Cyber security: integrating secure code in UX design

You have the task of designing a beautiful interface for your company’s product. It needs to be user-friendly and optimized for a great customer experience. Awesome! But what about the cyber security requirements?

In this blog post, we’ll dive into what cyber security is and how it relates to UX design. We’ll also outline some strategies you could start using today to make your designs more secure.

What is cyber security?

Cyber security involves safeguarding internet-connected systems, networks, programs, devices, and data from cyber-attacks and threats. 

In 2022, businesses lost an average of $4.35 million because of data breaches, and there were approximately 236 million ransomware attacks worldwide in the first half of that year. 

Now more than ever, we need to keep our people, systems and data safe from unauthorized access or criminal use. Cyber security processes make sure that information stays confidential, intact, and accessible.

What is user experience (UX) design?

User experience (UX) design is the process used by design teams to create products that provide seamless user experiences. UX design involves the design of the entire process of creating a product, including elements of branding, design, usability, and function.

UX design keeps teams focused on who you’re building your product for – your customers – and what matters to them. It involves pinpointing and understanding a specific user problem and then designing products or services to address the problem in a customer-centered way.

How are UX design and cyber security related?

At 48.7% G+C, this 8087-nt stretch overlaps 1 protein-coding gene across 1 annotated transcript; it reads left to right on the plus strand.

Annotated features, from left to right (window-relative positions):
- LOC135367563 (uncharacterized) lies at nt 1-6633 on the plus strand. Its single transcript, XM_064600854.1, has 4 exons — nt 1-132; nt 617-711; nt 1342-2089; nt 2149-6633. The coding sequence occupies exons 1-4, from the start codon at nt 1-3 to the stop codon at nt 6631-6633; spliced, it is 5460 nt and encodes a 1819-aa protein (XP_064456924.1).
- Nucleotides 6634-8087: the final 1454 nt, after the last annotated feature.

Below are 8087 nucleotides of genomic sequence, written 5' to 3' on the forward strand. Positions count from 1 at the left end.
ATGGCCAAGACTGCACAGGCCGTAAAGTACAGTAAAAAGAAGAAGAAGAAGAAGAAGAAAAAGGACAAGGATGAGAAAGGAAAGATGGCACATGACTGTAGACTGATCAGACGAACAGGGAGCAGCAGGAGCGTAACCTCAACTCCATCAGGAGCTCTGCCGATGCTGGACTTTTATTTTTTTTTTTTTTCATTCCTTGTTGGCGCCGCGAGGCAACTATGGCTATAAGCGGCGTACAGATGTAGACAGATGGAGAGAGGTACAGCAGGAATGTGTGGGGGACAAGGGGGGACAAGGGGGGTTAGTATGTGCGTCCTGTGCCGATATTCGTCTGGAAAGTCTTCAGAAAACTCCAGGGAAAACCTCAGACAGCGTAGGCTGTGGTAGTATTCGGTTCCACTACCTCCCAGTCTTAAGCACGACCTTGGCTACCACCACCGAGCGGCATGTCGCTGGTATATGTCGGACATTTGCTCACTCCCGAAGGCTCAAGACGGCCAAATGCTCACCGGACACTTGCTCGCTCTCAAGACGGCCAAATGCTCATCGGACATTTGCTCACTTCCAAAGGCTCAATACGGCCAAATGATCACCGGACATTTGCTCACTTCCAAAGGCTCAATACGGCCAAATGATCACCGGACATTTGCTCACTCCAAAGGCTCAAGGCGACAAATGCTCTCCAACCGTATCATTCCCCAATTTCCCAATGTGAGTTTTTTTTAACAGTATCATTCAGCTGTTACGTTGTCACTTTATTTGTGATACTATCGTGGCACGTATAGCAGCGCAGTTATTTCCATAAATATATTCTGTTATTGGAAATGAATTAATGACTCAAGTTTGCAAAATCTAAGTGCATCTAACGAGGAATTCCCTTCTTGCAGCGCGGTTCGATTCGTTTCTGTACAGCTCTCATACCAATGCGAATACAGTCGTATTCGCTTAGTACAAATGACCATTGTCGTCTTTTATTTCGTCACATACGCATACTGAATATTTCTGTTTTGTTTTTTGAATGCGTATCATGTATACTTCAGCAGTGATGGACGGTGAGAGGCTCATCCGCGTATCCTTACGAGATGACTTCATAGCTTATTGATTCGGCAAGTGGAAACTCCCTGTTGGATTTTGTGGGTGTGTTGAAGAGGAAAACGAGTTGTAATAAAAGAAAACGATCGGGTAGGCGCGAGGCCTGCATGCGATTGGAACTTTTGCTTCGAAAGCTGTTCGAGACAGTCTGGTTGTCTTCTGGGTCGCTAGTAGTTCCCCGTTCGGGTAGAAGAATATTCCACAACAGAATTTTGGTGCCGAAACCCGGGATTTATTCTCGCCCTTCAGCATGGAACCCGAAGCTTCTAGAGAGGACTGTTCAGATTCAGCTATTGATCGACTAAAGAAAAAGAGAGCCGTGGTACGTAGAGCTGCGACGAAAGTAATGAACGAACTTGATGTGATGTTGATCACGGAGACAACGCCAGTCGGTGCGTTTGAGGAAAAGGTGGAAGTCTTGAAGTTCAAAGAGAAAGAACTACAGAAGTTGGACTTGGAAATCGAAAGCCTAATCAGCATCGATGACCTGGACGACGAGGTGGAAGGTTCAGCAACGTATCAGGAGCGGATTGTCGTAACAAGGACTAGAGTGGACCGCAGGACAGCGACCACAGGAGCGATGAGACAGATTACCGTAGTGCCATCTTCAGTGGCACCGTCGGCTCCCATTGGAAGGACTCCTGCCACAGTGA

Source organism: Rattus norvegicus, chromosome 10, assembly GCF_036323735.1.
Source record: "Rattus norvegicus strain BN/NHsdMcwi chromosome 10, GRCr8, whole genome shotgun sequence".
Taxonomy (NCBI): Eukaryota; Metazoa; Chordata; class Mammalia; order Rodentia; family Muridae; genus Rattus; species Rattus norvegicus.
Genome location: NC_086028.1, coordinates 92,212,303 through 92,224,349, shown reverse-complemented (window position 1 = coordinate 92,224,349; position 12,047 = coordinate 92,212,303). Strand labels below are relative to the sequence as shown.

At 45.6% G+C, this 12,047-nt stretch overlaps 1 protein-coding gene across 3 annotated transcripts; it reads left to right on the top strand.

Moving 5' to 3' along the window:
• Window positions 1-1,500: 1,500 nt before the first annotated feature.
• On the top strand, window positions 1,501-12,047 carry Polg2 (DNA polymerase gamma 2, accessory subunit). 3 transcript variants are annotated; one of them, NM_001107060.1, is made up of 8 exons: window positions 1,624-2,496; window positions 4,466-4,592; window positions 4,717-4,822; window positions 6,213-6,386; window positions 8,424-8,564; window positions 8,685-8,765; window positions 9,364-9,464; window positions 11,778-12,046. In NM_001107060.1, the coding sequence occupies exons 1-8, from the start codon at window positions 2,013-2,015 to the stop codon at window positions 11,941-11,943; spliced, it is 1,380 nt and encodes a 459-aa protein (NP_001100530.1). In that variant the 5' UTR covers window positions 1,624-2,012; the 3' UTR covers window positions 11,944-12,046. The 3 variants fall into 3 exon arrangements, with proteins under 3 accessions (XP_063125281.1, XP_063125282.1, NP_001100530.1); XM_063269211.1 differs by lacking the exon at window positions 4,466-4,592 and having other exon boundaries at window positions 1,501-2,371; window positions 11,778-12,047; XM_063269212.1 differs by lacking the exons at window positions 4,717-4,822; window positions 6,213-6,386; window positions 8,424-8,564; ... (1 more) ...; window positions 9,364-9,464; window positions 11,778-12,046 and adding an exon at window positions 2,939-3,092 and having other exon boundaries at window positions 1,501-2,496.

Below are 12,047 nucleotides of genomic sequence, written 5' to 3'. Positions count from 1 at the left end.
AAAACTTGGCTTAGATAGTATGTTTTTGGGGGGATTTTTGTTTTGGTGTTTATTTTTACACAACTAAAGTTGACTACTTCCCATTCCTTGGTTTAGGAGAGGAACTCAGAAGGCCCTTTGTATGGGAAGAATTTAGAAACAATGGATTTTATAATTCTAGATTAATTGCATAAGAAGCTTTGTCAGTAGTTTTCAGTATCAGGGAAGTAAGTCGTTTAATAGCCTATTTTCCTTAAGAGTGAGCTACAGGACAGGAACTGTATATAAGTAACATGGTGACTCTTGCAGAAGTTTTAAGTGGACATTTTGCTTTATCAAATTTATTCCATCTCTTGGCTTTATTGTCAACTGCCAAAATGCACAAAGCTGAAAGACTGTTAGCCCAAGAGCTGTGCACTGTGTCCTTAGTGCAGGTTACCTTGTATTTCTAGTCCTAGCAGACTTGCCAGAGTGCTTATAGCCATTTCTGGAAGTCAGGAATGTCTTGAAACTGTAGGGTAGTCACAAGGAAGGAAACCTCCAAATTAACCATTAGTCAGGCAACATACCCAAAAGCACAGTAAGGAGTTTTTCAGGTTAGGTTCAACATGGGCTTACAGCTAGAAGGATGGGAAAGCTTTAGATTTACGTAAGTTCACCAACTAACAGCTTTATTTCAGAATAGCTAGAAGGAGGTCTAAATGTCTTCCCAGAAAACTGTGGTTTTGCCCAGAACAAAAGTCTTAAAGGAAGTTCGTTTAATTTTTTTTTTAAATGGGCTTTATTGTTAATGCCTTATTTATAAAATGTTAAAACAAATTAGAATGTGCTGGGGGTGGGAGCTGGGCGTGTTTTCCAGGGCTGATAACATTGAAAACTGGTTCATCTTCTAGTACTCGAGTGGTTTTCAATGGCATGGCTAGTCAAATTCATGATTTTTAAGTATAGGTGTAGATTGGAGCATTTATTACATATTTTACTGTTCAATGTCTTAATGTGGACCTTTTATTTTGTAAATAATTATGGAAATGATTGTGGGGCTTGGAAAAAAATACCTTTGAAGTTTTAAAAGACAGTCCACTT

We’re changing the way we think around cyber security. Creating products and services that are secure-by-design and secure-by-default is becoming a requirement for businesses around the world. That means that security should be an integral part of any design process, including UX. When designing a product, there should be a balance between UX’s main priority – usability – and the dev team’s focus on security.

As UX design is all about creating seamless experiences for users, it seems only logical that security plays a part in that. Without secure code and a secure environment, your end-user will likely not have the best experience possible. Not what you want, right? Security programs need to be user-friendly, and at the same time, UX needs solid security input to make sure it’s fit-for-purpose. So it’s a win-win situation for both specialist fields.

5 ways you can design your interfaces with security in mind

To help you embed cyber security in UX design, we’ve rounded up five effective strategies for creating interfaces that prioritize data protection and user experience.

Make cyber security part of your foundation

Start by making cyber security an integral part of your business. Add it to the core values, encourage people to talk about it in meetings, write it on the wall – do whatever you can to keep it front of mind for everyone in your organization. If it’s a core business value, it’s much easier to convince others to create the time and resources needed to embed cyber security into the UX design process.